If on the one hand analytic philosophy has presented itself as politically neutral, it has also regarded this very neutrality – this supposed freedom from dogma and ‘ideology’ – as the guarantor of liberal political conclusions. Analytic political philosophy, which has flourished and proliferated since the later part of the twentieth century, has preserved this basic posture. I wrote about this in my first book, The Political Is Political. What struck me about analytic political philosophy as a student (and what my tautological title was meant to capture) was that the subject was both paradoxically depoliticized and also political in covert ways. Under the influence of Rawls in particular, political philosophers have had remarkably little to say about actual politics or history. Armed with a sharp distinction between ‘descriptive’ and ‘normative’ (or ‘is’ versus ‘ought’), characteristic of the analytic approach, they have judged that such matters are the appropriate domain of social scientists. By contrast, the distinctive business of philosophers is to concentrate on the articulation of abstract ‘principles of justice’, often in the form of ‘ideal theory’. The contemporary political philosopher Charles Mills, while a self-identified adherent of the liberal-analytic approach, has criticized ideal theory as a form of ‘ideology’ in a loosely Marxist sense: a distortion of thought that reinforces an oppressive status quo by sanitizing and distracting from its ‘non-ideal’ features (Mills emphasises, in particular, the history and legacy of slavery in the United States).

Not only do philosophers in this tradition neglect real politics, I argued, but they also operate with a series of ostensibly neutral or ‘common sense’ methodological values  – ‘constructiveness’, ‘reasonableness’, ‘charity’ in argument – which invariably turn out, on closer inspection, to be interpreted in such a way as to favour liberal conclusions in advance, ‘begging the question’ against dissenting perspectives that might call for a more radical deviation from the political status quo. The injunction to ‘Be realistic!’, for example, commands virtually universal assent (who wants to be ‘unrealistic’?) but tells us nothing useful until filled out with some judgements as to what ‘reality’ is like and how it might be changed.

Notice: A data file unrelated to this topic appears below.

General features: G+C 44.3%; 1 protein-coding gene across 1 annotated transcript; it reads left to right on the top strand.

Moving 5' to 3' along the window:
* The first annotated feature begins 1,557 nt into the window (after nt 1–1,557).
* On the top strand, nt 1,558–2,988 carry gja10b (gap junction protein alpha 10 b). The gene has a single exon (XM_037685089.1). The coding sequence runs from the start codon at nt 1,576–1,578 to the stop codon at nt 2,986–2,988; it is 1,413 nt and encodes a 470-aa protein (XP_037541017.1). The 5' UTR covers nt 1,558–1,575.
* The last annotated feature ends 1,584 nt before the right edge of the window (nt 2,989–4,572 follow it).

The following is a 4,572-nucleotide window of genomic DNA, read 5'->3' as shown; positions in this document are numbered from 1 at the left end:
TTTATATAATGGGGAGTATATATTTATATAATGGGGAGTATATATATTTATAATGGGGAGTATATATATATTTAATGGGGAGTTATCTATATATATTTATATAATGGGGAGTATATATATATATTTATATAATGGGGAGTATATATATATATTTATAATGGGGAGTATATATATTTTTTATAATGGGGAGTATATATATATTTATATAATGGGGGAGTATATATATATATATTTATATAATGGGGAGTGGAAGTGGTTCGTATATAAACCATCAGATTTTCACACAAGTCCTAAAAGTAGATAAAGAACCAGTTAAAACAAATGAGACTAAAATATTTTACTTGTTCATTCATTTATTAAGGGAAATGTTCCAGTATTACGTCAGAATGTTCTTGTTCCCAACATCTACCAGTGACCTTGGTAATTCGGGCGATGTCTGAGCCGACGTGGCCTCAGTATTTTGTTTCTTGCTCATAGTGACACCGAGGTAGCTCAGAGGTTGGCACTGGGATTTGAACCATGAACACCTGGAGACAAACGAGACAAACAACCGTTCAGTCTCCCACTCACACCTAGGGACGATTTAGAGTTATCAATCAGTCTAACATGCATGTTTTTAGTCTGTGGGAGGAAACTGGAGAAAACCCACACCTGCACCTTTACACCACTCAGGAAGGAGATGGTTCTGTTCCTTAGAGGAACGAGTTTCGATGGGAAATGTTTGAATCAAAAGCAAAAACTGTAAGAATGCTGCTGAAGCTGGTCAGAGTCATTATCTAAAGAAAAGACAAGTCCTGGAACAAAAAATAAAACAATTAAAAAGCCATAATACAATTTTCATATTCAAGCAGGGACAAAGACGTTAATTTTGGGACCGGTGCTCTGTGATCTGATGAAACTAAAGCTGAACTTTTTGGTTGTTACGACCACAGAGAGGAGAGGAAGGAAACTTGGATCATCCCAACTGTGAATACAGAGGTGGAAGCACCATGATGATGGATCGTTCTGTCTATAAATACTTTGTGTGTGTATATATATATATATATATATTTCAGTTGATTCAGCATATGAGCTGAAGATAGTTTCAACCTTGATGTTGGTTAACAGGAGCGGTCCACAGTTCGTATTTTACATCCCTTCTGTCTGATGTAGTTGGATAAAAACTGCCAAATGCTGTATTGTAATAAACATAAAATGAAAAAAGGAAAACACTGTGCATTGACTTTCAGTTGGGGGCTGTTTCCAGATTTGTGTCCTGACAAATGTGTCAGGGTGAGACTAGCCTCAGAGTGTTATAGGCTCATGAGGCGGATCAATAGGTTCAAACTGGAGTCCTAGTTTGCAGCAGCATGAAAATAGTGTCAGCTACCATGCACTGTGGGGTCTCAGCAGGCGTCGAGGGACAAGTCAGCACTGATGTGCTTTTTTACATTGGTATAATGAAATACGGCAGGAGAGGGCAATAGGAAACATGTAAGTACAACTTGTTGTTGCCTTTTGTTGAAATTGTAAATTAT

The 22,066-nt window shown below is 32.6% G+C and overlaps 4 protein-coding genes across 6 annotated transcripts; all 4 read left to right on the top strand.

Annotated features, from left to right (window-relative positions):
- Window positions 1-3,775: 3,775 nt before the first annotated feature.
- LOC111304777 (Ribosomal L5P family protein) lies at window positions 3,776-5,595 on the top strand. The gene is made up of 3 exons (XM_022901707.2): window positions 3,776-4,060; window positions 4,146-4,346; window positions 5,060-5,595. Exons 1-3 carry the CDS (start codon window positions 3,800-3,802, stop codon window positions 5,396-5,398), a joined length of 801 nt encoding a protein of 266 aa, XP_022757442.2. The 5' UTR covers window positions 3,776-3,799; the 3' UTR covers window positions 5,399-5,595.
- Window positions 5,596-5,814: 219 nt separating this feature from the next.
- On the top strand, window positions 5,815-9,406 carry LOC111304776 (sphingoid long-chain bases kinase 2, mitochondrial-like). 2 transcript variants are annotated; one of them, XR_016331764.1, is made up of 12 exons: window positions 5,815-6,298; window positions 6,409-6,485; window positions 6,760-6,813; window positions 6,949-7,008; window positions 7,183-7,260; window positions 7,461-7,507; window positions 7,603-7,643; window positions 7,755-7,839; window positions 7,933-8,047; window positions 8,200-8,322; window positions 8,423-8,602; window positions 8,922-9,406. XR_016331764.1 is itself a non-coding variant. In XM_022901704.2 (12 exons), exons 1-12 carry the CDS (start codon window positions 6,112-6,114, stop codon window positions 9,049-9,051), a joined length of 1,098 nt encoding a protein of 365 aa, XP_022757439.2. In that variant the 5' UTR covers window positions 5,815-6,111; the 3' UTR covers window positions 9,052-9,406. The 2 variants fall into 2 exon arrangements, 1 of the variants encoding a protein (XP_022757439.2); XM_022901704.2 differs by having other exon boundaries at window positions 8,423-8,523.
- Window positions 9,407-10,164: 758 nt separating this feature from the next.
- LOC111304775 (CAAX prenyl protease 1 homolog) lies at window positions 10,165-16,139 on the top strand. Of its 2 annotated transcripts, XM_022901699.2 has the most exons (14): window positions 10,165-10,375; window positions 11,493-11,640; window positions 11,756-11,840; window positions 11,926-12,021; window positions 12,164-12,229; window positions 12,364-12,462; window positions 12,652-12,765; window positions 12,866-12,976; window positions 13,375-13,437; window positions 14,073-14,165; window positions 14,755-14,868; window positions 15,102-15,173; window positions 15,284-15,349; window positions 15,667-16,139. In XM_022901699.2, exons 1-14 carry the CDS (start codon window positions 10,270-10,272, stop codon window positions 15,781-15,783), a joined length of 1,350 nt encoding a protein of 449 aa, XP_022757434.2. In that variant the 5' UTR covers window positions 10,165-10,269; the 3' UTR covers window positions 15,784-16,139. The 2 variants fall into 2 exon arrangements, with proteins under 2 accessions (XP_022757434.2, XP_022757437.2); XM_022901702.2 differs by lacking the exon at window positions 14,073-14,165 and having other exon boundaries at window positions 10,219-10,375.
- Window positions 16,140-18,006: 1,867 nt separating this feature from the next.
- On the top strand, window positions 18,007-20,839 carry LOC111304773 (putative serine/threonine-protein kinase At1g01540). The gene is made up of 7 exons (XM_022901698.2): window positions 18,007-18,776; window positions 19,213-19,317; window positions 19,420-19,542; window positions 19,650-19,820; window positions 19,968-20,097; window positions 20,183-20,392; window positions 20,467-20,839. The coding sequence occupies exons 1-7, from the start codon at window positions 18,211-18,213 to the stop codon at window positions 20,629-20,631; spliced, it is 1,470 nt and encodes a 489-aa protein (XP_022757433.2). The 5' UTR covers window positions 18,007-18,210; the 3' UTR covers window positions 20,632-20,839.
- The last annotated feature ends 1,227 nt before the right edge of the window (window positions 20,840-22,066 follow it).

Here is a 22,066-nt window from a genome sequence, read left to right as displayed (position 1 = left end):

These, of course, are exactly the sorts of questions that are in dispute between people of different political outlooks. But what tends to happen in political philosophy, as in the wider world, is that taking account of reality is conflated with proposing less in the way of change, so that ‘realism’ and radicalism are assumed to be in inherent tension. Thus, while the ‘realist’ current in contemporary political philosophy is in one sense a challenge to the dominant approach (of ignoring real history and politics), it often ends up further entrenching a status quo bias, by equating ‘realism’ with small-c ‘conservatism’ and positioning ‘ideal theory’ as the peak of radical ambition.

Illusions of political neutrality, whether within the confines of academia or outside of it, are always deeply political, and usually conservative. (Think of the role that a faux-neutral, supposedly common-sense notion of ‘electability’ has played in British political discourse in recent years.) The answer, as I argued in the case of analytic political philosophy, is not to try to replace false neutrality with a ‘true’ one. The idea that this is possible, let alone desirable, is itself illusory. Judgements and assumptions about what is important, what kind of place the world is and what it could or should become – which is to say, political judgements and assumptions – are always and already embedded in the concepts and values we use to make and evaluate statements and arguments in philosophy and elsewhere. If there is an affinity between analytic philosophy and liberalism, it is perhaps in their mutual tendency to project this sort of illusion – to proceed as if their politics is no politics at all, just ‘realism’, or ‘common sense’. From this vantage point, the opponents of analytic philosophy and of liberalism can only appear respectively as obscurantists and fanatics. It’s no surprise, therefore, that some prominent analysts (Russell among them) became such ardent Cold Warriors.

The observation of G. J. Warnock, in 1958, that analytic philosophy was compatible with ‘a quite striking ideological range’ is clearly true, though Warnock also conceded that ‘there may be some deep-seated similarity of attitude and outlook’ not easily detectable to those who share in it. The political flavour of the school has been predominantly liberal, but it has not been exclusively so (think of analytic Marxists such as G. A. Cohen, or the radicals among the earlier ‘Vienna Circle’ of logical positivists). ‘Liberalism’, in any case, has meant (and continues to mean) different things to different people. Also like liberalism, ‘analytic philosophy’ is a slippery enough category to be resistant to any definitive characterization. It is not that analytic philosophy has any particular, fixed political content or valence. But its tendency toward ahistoricism and abstraction creates a vacuum at its heart, into which comes rushing, too often, too easily and too quietly, the dominant politics of the day. 

Read on: Lorna Finlayson, ‘Rules of the Game?’, NLR 123.